Advertisement
If you have a new account but are having problems posting or verifying your account, please email us on hello@boards.ie for help. Thanks :)
Hello all! Please ensure that you are posting a new thread or question in the appropriate forum. The Feedback forum is overwhelmed with questions that are having to be moved elsewhere. If you need help to verify your account contact hello@boards.ie

Design Size V Printing Size

Options
  • 28-04-2021 11:18am
    #1
    Registered Users Posts: 364 ✭✭


    Hey guys..

    I have a question.

    We are designing posters and printing up to A2 and outsourcing A1.

    But when designing, we have been designing for A2 size @ 300DPI, so the files can get a little big and the edits can take a bit of time.

    My question is this.

    If we are designing at 300DPI for print, is it ok to have a file size of 297 x 420 mm (A3) and then scale it up for printing on larger paper. This would make the edits run faster in Photoshop but not lose quality for the larger prints?

    Thank you in advance


Comments

  • Registered Users Posts: 10,664 ✭✭✭✭maccored


    depends what you are designing. if its not full colour pics, then use vectorised artwork. I would normally design rasterised artwork at 224dpi in CMYK at 100% - though talk to your printing company as theres software to let you expand the size for large format printing

    I nicked this from google:

    "A general rule of thumb for image size versus print size is: the image size should be at least the size of the print you want multiplied by 300, at 300 dpi. For example, if you want to order a 4×6 print, the image size should be 1200 pixels (4 x 300) by 1800 pixels (6 x 300) at 300 dpi. "


  • Registered Users Posts: 364 ✭✭garyskeepers


    Yeah that's what I was afraid off., judging my those numbers, it would be about right to have A2 size to print on A2.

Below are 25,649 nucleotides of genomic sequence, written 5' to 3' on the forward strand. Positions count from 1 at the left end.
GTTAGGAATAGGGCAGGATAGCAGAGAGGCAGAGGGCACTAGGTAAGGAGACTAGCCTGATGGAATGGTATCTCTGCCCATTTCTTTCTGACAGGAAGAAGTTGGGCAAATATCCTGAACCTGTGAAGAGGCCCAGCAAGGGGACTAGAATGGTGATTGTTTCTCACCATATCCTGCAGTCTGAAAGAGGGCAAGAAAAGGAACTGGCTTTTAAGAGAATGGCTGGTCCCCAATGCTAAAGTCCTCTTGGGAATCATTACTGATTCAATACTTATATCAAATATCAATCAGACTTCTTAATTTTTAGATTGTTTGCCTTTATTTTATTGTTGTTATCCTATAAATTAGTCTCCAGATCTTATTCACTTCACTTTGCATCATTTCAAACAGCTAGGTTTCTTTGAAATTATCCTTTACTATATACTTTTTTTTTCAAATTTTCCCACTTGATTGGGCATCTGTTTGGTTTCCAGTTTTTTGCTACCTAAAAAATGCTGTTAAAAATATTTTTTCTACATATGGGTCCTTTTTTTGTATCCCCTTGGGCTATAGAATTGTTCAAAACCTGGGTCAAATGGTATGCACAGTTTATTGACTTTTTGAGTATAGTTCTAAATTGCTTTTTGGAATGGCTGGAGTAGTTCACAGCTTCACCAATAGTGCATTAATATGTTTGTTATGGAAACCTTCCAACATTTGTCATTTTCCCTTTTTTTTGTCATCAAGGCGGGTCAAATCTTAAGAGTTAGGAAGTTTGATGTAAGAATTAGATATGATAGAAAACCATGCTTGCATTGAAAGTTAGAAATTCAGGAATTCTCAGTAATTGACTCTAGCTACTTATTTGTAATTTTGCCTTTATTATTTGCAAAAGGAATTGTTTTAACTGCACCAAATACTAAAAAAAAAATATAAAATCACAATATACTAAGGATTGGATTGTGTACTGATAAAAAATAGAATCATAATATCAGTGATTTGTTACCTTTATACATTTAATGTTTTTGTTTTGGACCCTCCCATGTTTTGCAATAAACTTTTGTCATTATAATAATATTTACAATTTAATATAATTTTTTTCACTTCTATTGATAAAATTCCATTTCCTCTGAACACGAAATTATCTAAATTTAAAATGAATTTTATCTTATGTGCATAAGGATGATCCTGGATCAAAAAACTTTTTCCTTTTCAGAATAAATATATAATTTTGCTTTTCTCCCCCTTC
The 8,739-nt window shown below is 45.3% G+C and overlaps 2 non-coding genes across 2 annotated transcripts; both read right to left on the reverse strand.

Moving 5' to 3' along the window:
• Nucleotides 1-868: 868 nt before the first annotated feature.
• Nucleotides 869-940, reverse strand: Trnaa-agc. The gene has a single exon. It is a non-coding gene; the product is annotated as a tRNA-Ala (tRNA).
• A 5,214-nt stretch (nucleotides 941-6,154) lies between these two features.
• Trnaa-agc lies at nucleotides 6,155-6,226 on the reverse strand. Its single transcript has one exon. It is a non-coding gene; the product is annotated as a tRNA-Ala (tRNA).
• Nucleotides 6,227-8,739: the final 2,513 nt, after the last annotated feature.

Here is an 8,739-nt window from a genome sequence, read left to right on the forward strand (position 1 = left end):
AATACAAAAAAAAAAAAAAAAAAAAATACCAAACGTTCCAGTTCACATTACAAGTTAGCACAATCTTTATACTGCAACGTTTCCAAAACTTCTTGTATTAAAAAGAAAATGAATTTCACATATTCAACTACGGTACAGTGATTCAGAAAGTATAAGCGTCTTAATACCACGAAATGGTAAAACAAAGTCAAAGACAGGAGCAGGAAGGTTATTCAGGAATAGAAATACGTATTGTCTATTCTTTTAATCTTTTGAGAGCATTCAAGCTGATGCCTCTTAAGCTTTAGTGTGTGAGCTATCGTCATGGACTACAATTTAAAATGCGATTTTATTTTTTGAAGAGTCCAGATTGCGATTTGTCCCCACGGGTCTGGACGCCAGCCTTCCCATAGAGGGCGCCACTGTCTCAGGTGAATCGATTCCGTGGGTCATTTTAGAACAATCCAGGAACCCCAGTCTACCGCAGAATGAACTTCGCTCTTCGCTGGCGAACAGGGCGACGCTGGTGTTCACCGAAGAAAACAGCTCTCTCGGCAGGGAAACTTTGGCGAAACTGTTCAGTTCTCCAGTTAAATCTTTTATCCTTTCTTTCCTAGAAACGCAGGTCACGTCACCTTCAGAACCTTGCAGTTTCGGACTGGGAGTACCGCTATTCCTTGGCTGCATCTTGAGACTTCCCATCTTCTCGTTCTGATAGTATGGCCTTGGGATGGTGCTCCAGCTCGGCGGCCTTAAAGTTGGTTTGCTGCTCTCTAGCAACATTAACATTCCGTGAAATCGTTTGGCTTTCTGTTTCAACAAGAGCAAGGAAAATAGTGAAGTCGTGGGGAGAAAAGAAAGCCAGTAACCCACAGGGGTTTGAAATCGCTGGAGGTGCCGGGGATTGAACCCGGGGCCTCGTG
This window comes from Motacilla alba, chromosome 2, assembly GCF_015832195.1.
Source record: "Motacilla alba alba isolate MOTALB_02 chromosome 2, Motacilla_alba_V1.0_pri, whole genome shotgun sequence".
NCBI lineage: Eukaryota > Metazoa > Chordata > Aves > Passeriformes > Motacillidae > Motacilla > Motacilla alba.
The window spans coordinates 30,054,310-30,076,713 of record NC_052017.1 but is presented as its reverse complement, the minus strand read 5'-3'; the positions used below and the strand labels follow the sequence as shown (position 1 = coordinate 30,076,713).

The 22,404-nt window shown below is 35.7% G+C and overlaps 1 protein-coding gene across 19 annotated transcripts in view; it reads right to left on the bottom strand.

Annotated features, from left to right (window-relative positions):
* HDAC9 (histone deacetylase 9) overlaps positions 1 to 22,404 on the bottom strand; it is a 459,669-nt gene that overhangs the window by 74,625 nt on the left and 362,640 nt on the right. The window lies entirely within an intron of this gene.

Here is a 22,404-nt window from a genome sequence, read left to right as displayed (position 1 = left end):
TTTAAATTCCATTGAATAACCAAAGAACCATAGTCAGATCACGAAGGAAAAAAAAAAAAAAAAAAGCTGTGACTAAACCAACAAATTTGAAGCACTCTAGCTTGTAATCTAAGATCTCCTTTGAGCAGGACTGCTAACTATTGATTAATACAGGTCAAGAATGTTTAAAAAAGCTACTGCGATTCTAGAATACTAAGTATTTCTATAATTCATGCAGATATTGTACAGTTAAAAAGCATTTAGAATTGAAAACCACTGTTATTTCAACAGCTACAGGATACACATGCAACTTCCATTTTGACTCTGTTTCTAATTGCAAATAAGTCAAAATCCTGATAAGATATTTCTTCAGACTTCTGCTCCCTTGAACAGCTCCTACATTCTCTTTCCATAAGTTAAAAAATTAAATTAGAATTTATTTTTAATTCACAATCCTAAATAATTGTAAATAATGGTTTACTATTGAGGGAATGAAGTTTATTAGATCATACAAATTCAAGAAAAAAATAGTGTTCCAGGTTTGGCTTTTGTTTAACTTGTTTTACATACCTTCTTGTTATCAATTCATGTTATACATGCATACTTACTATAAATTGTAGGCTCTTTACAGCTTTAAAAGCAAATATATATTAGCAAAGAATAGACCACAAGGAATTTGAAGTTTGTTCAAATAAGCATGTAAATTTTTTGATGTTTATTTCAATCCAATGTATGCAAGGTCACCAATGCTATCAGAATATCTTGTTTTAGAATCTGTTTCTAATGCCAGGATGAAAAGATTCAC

unless anone has experience of printing out on higher dimensions with good results?


  • Registered Users Posts: 9,061 ✭✭✭Kenny Logins


    Ask the printer.

    300 dpi is good for reading at a normal reading distance but posters can go a lot lower.


  • Registered Users Posts: 364 ✭✭garyskeepers


    well the 300 DPI is ok with me.

    Its having a huge image size with multiple layers and styles which takes up the space and time.


  • Registered Users Posts: 10,664 ✭✭✭✭maccored


    well the 300 DPI is ok with me.

    Its having a huge image size with multiple layers and styles which takes up the space and time.

    a lower resolution would help with that. the lowest i think ive ever went for large format printing is 120/150 dpi


  • Advertisement
  • Registered Users Posts: 564 ✭✭✭gibgodsman


    I work in a printers, 300dpi is fine just make sure your using CMYK and not RGB when giving the file to the printers, most worth their weight will have a graphic design team in house who can easily adjust the sizing and anything else needed to print different sizes


Advertisement